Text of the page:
Wat Worapho, or the Monastery of the Excellent Bodhi Tree, is an active temple situated on the city island within the Ayutthaya Historical Park along U-Thong Road in Pratu Chai Sub-district.

The temple is separated from a cluster of three restored temple ruins. It is situated north of Wat Rakhang, east of Wat Tuek, south of the Lopburi River and the Royal Boathouse on the opposite bank, and west of Khlong Pak Tho and the Grand Palace.

There is confusion between the temple premises of Wat Rakhang and this temple as the first is said to have been renamed Wat Worapho in the reign of King Borommakot (1733-1758 CE) because of a Bodhi tree sprout sent by the King of Sri Lanka and planted at this temple. [1]


The young King Kirti Sri Raja Sinha (reign 1747-1782 CE) succeeded the throne of Sri Lanka and made away with all the abuses that crept into the Sangha, much supported by the monk Saranankara and his Minister Ehelapola. He sent an embassy consisting of five ambassadors and sixty-one attendants out to Ayutthaya to demand ordained priests re-institute the Upasampada (higher ordination) in Sri Lanka. The embassy reached Ayutthaya in 1751 CE and was received with much pump by King Borommakot. King Borommakot was well inclined to the request of King Kirti Sri Raja Sinha and readied a Siamese religious embassy to accompany the Sinhalese embassy home. The Sinhalese embassy returned with the Siamese embassy on two ships in December 1751.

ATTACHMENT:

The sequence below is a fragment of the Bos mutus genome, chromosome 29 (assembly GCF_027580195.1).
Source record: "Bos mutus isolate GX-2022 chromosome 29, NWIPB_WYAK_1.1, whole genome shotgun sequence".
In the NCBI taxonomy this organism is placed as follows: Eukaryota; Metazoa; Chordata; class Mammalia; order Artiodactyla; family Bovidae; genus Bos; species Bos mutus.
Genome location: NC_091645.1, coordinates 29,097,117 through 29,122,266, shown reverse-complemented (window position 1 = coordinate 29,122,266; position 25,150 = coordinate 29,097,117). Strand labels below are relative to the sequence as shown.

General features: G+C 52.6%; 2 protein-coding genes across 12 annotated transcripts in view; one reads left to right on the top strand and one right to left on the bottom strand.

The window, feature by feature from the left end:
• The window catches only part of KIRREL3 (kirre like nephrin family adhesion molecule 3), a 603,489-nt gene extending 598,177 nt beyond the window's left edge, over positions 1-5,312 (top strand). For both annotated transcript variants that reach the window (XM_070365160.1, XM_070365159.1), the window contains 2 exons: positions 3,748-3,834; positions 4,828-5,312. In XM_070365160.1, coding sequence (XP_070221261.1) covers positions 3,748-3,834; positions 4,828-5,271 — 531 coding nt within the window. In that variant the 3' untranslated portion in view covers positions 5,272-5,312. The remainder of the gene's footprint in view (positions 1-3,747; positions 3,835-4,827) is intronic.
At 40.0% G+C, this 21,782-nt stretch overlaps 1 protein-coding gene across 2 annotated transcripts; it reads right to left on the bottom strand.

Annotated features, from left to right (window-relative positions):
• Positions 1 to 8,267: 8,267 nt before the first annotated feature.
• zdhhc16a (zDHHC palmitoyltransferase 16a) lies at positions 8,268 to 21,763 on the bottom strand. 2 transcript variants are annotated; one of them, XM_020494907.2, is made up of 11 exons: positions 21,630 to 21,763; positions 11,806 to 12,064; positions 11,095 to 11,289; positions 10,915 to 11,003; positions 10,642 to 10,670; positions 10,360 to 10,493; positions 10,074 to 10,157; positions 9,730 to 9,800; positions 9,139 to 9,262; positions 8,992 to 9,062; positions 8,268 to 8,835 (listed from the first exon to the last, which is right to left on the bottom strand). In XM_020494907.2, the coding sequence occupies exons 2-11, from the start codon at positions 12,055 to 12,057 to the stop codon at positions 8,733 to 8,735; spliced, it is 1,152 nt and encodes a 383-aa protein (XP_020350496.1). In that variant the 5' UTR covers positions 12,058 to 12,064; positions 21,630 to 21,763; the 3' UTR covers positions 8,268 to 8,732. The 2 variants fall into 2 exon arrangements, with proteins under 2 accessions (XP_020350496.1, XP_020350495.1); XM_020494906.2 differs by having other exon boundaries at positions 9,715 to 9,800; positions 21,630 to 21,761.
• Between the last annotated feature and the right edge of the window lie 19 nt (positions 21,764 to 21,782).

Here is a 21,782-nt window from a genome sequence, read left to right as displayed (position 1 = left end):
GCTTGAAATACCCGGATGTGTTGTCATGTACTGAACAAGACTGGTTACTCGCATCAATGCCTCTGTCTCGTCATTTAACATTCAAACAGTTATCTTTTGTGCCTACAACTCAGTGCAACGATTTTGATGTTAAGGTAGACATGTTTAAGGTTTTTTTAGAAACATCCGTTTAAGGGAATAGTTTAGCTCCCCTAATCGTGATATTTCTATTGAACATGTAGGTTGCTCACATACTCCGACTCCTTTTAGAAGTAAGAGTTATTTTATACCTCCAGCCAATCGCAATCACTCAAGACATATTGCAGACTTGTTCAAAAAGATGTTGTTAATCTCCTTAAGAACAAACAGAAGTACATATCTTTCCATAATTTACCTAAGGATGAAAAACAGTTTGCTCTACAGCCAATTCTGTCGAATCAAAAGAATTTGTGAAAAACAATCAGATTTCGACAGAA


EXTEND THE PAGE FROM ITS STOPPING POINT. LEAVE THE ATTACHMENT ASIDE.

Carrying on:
"Reaching 1115 of the Royal Era, a year of the cock, fifth of the decade, meanwhile, the Holy Lord Kittisiri the Royal Lion enjoyed the wealth within the Municipality of Singkhan Nakhòn as an independent sovereign within the Continent of Langka. Now at that time in the Holy Buddhist Religion on the Island of Langka, holy monks and clerics could not be found. The King thereupon commissioned Siri Watthana, a counselor, to be His Royal Ambassador, with a deputy ambassador and tertiary ambassador, to convey a holy royal missive and to escort articles of propitious royal tribute, including a Holy Paramount Bone Relic as the foremost one, with the ship of Olankha, a Dutch merchant, on in to foster the ties of holy royal friendship at the Celestial Capital and Grand Metropolis, as He would request holy monks and clerics to go forth and have them administer the vows and ordain noble youths to perpetuate the Holy Buddhist Religion within the Continent of Langka. The King manifested His holy compassion by commanding officials to arrange to receive the embassy from Langka following tradition. Then the King had the ambassadors ushered in for an audience to prostrate themselves and render homage, and His Majesty appeared to the guests of the municipality at the secondary portico of the Holy Throne Hall of the Palace of the Omniscient One. After extending a holy royal greeting to them three times following the custom of rulers, the King made holy royal gifts to the embassy of such rewards as were appropriate. The King thereupon manifested His holy compassion by being pleased to have crown servants commissioned as an embassy to convey a holy royal missive and escort articles of royal tribute in reply on out to the Holy Lord of Langka. Then the King was pleased to have the Reverend Ubali and the Reverend Ariya Muni, two members of the Holy Royal Synod, along with twelve junior holy clerics, invited to go out to establish the Holy Buddhist Religion and ordain noble youths within the Continent of Langka. And the King had the Supreme Holy Cleric Royal compose one other ecclesiastical missive to be taken out as well. Then the King had one ship readied and had the Thai embassy, together with the fourteen holy clerics, the holy royal missive and the articles of royal tribute, board that ship to accompany the ship of that embassy which had come from Langka." [2]